Black Magick: Awakening

13-06-2019 03:06

by Greg Rucka and Nicola Scott
collects Black Magick #1-5

So I know I’m very late to the Black Magick party, but I am absolutely hooked on this occult neo-noir book – two genres that usually don’t appeal to me.

Black Magick follows Ronan Black, a detective who is also a witch. She’s kept her secret under wraps from Portsmouth PD pretty well, until a series of strange incidents and murders start coming up and make her a target.


Black Magic balances its detective procedural with witchcraft and occult (Rowan’s two identities) with some great character building as well. Rowan is fierce but relatable as she manages her own relationships, and tries to solve the crimes she knows are at the hands of some evil occult forces without giving herself away as a witch. Rucka sets up the mystery in the first issue, and the rest of the book both advances the mystery as we get to know Rowan and her professional as well as *personal* circles.

I personally would have liked more occult world building, we got a little bit at the end but I’m hoping for more in the next volume – along with more of Rowan’s past, her friendship with Alex, and some particularly loaded looks between Rowan and her square jawed partner, Morgan.


Nicola Scott’s art is just fantastic, and a big reason why I’m opting to buy the recently released hardcover edition before reading volume two. Her black and white noir style is so effective, and it gives magic an extra pop as the only element with color in the book. Moreover, the characters are drawn so realistically and consistently; there is exceptional attention to detail, but it’s not realistic to the point that it distracts from the story. The shading, facial expressions, and particularly Rowan and Alex’s angry, full panel close ups, make for an experience that completely pulls you in – it feels very dramatic, but still natural.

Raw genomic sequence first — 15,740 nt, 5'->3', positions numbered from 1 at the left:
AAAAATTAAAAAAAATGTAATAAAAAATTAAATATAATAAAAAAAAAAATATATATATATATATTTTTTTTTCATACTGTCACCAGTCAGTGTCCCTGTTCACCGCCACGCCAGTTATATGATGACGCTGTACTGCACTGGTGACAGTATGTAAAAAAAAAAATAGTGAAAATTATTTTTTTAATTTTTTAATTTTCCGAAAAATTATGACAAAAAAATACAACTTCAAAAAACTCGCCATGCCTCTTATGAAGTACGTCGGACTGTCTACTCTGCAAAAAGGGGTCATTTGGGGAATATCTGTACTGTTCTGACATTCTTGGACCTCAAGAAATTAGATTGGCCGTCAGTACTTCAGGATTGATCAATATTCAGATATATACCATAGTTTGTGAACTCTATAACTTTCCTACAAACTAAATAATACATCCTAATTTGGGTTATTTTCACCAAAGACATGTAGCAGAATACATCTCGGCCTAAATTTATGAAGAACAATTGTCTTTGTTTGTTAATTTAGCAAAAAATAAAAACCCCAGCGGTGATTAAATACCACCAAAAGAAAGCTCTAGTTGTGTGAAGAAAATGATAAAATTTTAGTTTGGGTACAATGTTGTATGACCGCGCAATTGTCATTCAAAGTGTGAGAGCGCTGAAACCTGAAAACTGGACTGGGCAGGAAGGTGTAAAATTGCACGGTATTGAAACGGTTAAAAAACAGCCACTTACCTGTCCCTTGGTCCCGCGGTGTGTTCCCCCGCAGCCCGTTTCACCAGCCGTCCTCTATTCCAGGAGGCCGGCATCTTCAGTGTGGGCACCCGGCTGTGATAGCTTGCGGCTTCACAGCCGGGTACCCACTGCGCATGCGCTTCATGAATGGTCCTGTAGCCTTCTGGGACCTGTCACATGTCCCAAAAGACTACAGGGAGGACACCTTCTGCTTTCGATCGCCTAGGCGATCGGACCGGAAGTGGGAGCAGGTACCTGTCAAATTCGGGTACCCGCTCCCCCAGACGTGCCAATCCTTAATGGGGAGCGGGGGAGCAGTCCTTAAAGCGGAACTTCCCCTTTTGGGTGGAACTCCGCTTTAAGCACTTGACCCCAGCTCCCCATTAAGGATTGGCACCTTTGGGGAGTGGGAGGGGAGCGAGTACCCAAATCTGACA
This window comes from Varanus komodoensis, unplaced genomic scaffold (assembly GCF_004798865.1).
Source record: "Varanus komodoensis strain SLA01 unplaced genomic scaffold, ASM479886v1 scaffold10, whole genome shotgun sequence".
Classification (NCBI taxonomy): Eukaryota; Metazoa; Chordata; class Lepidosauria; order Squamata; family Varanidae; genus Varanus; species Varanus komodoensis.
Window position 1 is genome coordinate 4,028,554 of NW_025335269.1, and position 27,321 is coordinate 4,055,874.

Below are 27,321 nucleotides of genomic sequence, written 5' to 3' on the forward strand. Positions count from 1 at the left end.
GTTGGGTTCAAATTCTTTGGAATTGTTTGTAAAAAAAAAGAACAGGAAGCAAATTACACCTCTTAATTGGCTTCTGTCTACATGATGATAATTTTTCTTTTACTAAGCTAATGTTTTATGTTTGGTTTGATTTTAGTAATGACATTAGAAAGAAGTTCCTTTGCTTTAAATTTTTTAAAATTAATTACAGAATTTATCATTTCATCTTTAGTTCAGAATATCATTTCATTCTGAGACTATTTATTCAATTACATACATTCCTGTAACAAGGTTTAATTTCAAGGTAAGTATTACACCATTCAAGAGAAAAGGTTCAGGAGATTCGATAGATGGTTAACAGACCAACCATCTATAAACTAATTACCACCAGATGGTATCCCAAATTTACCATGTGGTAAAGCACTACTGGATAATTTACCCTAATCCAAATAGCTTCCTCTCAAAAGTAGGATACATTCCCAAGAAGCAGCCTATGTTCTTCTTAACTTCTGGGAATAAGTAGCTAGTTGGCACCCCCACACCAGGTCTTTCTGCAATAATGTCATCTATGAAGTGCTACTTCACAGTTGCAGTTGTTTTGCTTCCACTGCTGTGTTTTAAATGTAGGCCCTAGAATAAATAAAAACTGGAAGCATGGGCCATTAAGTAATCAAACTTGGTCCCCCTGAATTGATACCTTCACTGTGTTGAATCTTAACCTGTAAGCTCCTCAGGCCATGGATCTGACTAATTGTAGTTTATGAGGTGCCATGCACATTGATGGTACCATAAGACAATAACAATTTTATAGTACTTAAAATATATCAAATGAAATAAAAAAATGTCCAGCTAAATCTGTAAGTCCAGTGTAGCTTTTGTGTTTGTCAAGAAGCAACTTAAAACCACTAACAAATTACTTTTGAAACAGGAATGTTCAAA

The ending was a little bit of a letdown – it was clearly meant to be a cliffhanger, but the “surprise” felt empty since we aren’t supposed to recognize (I think?) any of the characters in the final scene (Lucifer? Is that you?). And while I appreciate equal opportunity for gender nudity (not only living up to its ‘mature readers’ label, but actually using the female gaze for once!), I did notice that all the main characters are white; calling the police chief a main character is a bit of a stretch even though he’s in several scenes. I suppose that remains to be seen in the rest of the story.

Black Magick is a fantastic read and one of my favorite books of the year so far. I’m excited for volume two – and then I’ll be among everyone else eagerly awaiting the next arc.


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